A: Clifford the Big Red Dog apple juice boxes! These things were tiny, so perfect for fixing a hypo. My mom would buy these by the case to keep up with my middle of the night crashes and they’d just sit right next to my bed. I remember the middle of the night hypos where it would take me forever to get the straw through the top of the juice box, it was like a drunk trying to throw a bullseye in darts.
Then I went through a honey phase because honey is just SO freakin’ delicious. I’d put it on a spoonful of almond butter for a lil low and sometimes if I was desperate, just a straight spoonful. But my Certified Diabetes Educator (CDE) told me that I shouldn’t do that because it’s there is so much sugar in honey and it can be hard not to over consume.
For some reason I have a hard time keeping up with my glucose tabs. I’ll buy them, go through them and then just go without them for months before repeating the cycle. I guess because they’re just 4g of sugar, I feel like I need to eat a lot of them per hypo. Or they’re also the perfect amount of sugar to have while running, or right before a workout if the BG is on the lower side. Oh and raspberry is definitely my favorite flavor.
Q: Diabetics can eat pretty much anything, but different foods effect BG levels in different ways. Are there any foods that you just don’t even try to make work because you know they’ll mess up your BG levels?
A: POP TARTS! I used to love pop tarts when I was little, but only had them on the occasional weekend or if I was having a sleepover and my friend’s family would have them. But every time I had one, I remember not feeling good all day and ending up with ketones despite putting in a bolus for the right amount of carbohydrates. I think it was the crazy high amount of sugar, or maybe just the complexity of the treat. The pastry, the frosting and then the jelly inside.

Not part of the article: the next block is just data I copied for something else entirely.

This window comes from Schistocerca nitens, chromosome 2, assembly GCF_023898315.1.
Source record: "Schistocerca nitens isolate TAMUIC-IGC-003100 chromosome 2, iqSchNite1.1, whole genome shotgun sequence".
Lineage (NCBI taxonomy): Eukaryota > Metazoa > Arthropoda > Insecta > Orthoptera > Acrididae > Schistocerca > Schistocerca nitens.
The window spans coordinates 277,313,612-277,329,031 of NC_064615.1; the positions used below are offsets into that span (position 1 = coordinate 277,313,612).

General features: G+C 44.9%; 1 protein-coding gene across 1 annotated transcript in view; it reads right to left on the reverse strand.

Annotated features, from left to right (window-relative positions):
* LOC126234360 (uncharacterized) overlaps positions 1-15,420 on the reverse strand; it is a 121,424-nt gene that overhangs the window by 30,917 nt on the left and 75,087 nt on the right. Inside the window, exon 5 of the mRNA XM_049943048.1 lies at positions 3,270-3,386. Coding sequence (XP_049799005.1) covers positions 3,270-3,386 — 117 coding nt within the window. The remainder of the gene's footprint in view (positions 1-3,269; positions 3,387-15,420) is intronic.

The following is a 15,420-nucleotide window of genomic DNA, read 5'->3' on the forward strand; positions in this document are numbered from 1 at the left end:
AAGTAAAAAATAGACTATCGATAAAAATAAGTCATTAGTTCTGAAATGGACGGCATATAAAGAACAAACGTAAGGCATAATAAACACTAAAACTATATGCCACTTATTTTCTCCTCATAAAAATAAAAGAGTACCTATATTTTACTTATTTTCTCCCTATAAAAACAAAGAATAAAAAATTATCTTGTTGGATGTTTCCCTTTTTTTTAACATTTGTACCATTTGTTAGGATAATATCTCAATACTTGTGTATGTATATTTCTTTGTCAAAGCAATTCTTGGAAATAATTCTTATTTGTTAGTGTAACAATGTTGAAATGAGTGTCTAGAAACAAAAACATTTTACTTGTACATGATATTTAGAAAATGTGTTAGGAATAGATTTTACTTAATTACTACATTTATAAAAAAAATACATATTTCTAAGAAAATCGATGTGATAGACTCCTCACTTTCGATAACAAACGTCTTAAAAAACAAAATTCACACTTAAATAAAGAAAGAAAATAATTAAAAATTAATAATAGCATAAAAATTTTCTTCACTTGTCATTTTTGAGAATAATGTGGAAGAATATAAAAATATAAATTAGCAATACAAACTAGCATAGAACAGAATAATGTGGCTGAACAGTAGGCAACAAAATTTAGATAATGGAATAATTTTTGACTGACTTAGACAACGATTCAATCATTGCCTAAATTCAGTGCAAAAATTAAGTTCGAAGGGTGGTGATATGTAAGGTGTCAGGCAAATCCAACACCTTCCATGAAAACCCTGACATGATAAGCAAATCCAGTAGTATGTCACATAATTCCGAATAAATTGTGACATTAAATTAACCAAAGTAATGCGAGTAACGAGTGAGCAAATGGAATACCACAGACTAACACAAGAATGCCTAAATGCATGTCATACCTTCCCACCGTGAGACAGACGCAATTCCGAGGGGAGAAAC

I’ve also never found pizza to work hand in hand with the insulin. I’ve heard this from a lot of diabetics. This is probably the cheese with a high fat and protein content, with the tomato sauce that, depending on the quality of the pizza, might some added sugar in it, and then lets not forget that beautiful dough and thick crusts! Yeah, this food does not like to let insulin do its job.
Q: Do you celebrate your diaversaries?
A: I remember as I grew up, I would meet more and more diabetics and was so pleasantly surprised to find out how I’m not the only one to celebrate diaversaries. Non-diabetics would always think it was so funny in a weird way because diabetes isn’t like a marriage where you’re marrying the love of your life. Rather with diabetes you’re marrying a chronic illness that’s just going to nag at you for the rest of you life. Are those the same thing?
Anyways, I’ve been celebrating my diaversaries since the very first one. My mom always made a big deal about them from what I remember because I can’t imagine the date I was diagnosed was something I would remember as a 7 year old. I think she knew how hard this life was for me after my diagnosis, even though she was the one having restless nights and constantly having to learn what I couldn’t, so she wanted to make me feel like I was doing a good job at taking care of myself and there was no need to always feel such hatred toward myself for having diabetes.
For most of them, my family and I would go for a big carbohydrate filled dinner at Benihanas. This is one of our fave celebration places, mostly for the garlic butter and fried rice, so it was the go-to spot. It was never the exact same after I had to shake the habit of ordering Shirley Temple’s (7Up & grenadine). If you have been to Benihanas, you know that right after your seated at your table/the chefs cooking station, the host usually asks if you’re celebrating any birthdays so they can prepare ice cream and such. But my mom would always tell them “No, we’re celebrating her anniversary!” and one time, I distinctly remember a man saying “You look a little young to be celebrating an anniversary” and I think he was quite surprised when we explained to him that it was actually a diaversary that we were celebrating.